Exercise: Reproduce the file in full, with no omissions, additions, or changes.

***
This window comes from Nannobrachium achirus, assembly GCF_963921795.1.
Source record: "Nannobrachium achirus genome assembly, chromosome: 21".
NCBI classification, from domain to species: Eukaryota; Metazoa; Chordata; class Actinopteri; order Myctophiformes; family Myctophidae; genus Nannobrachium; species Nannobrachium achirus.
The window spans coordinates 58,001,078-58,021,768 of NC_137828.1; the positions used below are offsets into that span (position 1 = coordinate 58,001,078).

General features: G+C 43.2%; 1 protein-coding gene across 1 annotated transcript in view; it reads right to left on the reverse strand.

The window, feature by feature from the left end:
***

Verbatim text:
This window comes from Nannobrachium achirus, assembly GCF_963921795.1.
Source record: "Nannobrachium achirus genome assembly, chromosome: 21".
NCBI classification, from domain to species: Eukaryota; Metazoa; Chordata; class Actinopteri; order Myctophiformes; family Myctophidae; genus Nannobrachium; species Nannobrachium achirus.
The window spans coordinates 58,001,078-58,021,768 of NC_137828.1; the positions used below are offsets into that span (position 1 = coordinate 58,001,078).

General features: G+C 43.2%; 1 protein-coding gene across 1 annotated transcript in view; it reads right to left on the reverse strand.

The window, feature by feature from the left end: